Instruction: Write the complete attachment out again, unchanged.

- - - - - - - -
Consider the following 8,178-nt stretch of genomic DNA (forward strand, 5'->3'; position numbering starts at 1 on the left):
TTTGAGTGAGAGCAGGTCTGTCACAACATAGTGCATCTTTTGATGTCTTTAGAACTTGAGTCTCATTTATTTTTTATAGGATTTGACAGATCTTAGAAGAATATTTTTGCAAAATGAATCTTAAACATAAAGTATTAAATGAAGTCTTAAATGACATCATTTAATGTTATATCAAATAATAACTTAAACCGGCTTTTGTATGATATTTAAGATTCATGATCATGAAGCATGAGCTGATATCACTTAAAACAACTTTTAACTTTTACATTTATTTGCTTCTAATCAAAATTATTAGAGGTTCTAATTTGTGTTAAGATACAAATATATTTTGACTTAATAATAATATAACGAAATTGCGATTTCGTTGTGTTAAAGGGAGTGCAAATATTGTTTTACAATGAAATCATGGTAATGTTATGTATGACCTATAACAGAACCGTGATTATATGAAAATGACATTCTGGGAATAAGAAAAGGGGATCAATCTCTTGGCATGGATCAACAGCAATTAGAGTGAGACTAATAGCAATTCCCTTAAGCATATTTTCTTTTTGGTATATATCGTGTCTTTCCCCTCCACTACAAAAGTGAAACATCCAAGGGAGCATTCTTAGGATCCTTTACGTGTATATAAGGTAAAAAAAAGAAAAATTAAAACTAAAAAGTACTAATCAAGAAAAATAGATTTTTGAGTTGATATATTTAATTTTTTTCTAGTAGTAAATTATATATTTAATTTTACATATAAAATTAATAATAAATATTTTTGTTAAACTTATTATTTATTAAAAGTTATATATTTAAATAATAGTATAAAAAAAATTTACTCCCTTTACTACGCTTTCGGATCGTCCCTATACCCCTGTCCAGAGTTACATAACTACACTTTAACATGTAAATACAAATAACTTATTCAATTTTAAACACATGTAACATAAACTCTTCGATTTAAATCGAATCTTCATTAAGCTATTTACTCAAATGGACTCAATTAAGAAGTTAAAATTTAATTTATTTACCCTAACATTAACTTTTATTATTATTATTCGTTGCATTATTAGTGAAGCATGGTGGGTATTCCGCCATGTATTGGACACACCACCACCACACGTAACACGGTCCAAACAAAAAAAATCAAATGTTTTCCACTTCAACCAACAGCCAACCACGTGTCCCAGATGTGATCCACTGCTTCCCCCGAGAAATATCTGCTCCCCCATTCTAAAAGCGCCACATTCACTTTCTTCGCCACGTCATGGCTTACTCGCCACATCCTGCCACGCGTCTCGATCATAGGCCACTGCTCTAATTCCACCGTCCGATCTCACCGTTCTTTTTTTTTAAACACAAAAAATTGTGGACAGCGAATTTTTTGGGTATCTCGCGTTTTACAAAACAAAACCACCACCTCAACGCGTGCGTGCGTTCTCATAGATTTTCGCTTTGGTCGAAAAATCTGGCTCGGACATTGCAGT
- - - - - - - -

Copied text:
Consider the following 8,178-nt stretch of genomic DNA (forward strand, 5'->3'; position numbering starts at 1 on the left):
TTTGAGTGAGAGCAGGTCTGTCACAACATAGTGCATCTTTTGATGTCTTTAGAACTTGAGTCTCATTTATTTTTTATAGGATTTGACAGATCTTAGAAGAATATTTTTGCAAAATGAATCTTAAACATAAAGTATTAAATGAAGTCTTAAATGACATCATTTAATGTTATATCAAATAATAACTTAAACCGGCTTTTGTATGATATTTAAGATTCATGATCATGAAGCATGAGCTGATATCACTTAAAACAACTTTTAACTTTTACATTTATTTGCTTCTAATCAAAATTATTAGAGGTTCTAATTTGTGTTAAGATACAAATATATTTTGACTTAATAATAATATAACGAAATTGCGATTTCGTTGTGTTAAAGGGAGTGCAAATATTGTTTTACAATGAAATCATGGTAATGTTATGTATGACCTATAACAGAACCGTGATTATATGAAAATGACATTCTGGGAATAAGAAAAGGGGATCAATCTCTTGGCATGGATCAACAGCAATTAGAGTGAGACTAATAGCAATTCCCTTAAGCATATTTTCTTTTTGGTATATATCGTGTCTTTCCCCTCCACTACAAAAGTGAAACATCCAAGGGAGCATTCTTAGGATCCTTTACGTGTATATAAGGTAAAAAAAAGAAAAATTAAAACTAAAAAGTACTAATCAAGAAAAATAGATTTTTGAGTTGATATATTTAATTTTTTTCTAGTAGTAAATTATATATTTAATTTTACATATAAAATTAATAATAAATATTTTTGTTAAACTTATTATTTATTAAAAGTTATATATTTAAATAATAGTATAAAAAAAATTTACTCCCTTTACTACGCTTTCGGATCGTCCCTATACCCCTGTCCAGAGTTACATAACTACACTTTAACATGTAAATACAAATAACTTATTCAATTTTAAACACATGTAACATAAACTCTTCGATTTAAATCGAATCTTCATTAAGCTATTTACTCAAATGGACTCAATTAAGAAGTTAAAATTTAATTTATTTACCCTAACATTAACTTTTATTATTATTATTCGTTGCATTATTAGTGAAGCATGGTGGGTATTCCGCCATGTATTGGACACACCACCACCACACGTAACACGGTCCAAACAAAAAAAATCAAATGTTTTCCACTTCAACCAACAGCCAACCACGTGTCCCAGATGTGATCCACTGCTTCCCCCGAGAAATATCTGCTCCCCCATTCTAAAAGCGCCACATTCACTTTCTTCGCCACGTCATGGCTTACTCGCCACATCCTGCCACGCGTCTCGATCATAGGCCACTGCTCTAATTCCACCGTCCGATCTCACCGTTCTTTTTTTTTAAACACAAAAAATTGTGGACAGCGAATTTTTTGGGTATCTCGCGTTTTACAAAACAAAACCACCACCTCAACGCGTGCGTGCGTTCTCATAGATTTTCGCTTTGGTCGAAAAATCTGGCTCGGACATTGCAGT